The oldest cow on record died in Ireland in 1993 at the age of 49, having been born on St. Patrick’s Day 1944 in Kerry and producing 39 calves over time. So she missed a few years — big deal. She was in a herd that allowed for maximum longevity.
Typically, cows live no more than 22 years, and in most productive beef herds, half that age may take senior honors. Chronologically gifted cows can be a good thing for your bottom line as a beef producer, but not always.
‘Darn it, she’s bred again.’ That remark has been made chuteside during annual pregnancy exams far too often. It implies pregnancy trumps all other considerations in your decision on whether to keep a cow. It shouldn’t; but OK, it’s not that simple.
The cow is a survivor and a leader, but not in a good way. Too smart for your liking, if ever a splinter group decides not to trail into the corral, you notice her smug eyes regarding you from the pond dam. Her calves wean off a little above average, but they don’t grade Choice, and you SURE don’t want her daughters. In baseball, you’d say she lives with a full count and keeps getting the walk.
Sometimes the bank has an interest in your inventory. You knew there would be a trailerload of open cows, based on the odds and size of your herd. You were just hoping she would be on that trailer instead of the gentle 4-year-old that had such a promising start.
“Work her?” asks the vet.
“Yeah, I guess so. One more year.”
Should you simply wait until she’s 22 and the vet calls her open? There has to be a better plan.
For starters, you could beef up your replacement heifer inventory, or buy enough extra replacements to allow you to cull cows based on more than pregnancy status.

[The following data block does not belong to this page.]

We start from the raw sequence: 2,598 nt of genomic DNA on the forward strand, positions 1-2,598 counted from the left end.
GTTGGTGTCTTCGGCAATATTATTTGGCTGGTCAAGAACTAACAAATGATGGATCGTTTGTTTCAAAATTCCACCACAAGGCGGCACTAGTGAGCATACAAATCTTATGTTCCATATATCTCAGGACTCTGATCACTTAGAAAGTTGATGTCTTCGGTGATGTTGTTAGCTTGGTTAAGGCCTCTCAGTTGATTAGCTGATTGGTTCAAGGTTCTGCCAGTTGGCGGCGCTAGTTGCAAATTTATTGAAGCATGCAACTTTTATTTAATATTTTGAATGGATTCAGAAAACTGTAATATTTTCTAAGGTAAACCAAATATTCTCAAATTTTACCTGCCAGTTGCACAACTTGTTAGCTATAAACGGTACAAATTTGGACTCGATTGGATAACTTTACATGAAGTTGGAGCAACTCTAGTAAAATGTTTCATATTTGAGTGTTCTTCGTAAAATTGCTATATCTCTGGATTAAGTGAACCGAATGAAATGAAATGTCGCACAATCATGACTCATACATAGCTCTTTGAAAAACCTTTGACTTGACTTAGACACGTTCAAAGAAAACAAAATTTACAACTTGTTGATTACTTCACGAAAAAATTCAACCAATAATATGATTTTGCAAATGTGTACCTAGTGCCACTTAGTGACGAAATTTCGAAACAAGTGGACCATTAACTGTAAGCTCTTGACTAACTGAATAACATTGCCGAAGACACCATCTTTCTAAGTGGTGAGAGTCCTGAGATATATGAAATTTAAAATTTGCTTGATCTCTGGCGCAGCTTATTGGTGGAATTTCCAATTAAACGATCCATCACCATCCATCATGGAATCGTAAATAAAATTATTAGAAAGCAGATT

The two most common other criteria for culling are disposition and teeth. You already know the urgency to cull wild ones, which should earn an instant strikeout if they threaten the safety of anyone in routine processing.
You don’t need such a strict rule on age or teeth, but make sure the old girls still earn their keep. Some of them are still contributing replacements as the foundation of your increasingly uniform herd. As long as they’re still keeping up, you can hope for one more heifer out of the last mating to a herd-improving bull.
Other culling strikes can come from chronically late calving date, weaning in the bottom 10 percent the last two years, bottom 20 percent (or pick a number) in postweaning gain and in many herds, two or more years of grid discounts as finished animals.
Today’s market rewards carcass merit, as well as management that delivers good health. You’ll be a step ahead if you characterize feedlot gain and carcass value by working with a service-oriented feedlot, or perhaps your state extension value discovery program. Not all grid discounts come from genetic or ranch faults, but look for patterns over a few years.
Some herds have such excellent carcass merit because of disciplined, long-term sire selection, little can be gained by culling for these traits — but that’s not true for most herds.
One proven strategy in some high-quality herds is rapid genetic turnover while selling bred cows in their prime, thus avoiding sales of cull cows by the pound.
An opposite approach is to select for longevity, saving money by stretching development cost over more years. That works if the cows are worthy, because you can be more selective in keeping ideal heifers, but it’s no claim to fame keeping old cows that produce beef nobody really craves.
Breed associations are beginning to offer genetic selection tools such as EPDs (expected progeny differences) that can help you compare bulls as to how long their daughters might remain in your herd.
Plan on producing the kind you really want to keep safe in calf each year. They’ll work for you, the next buyer and the consumer.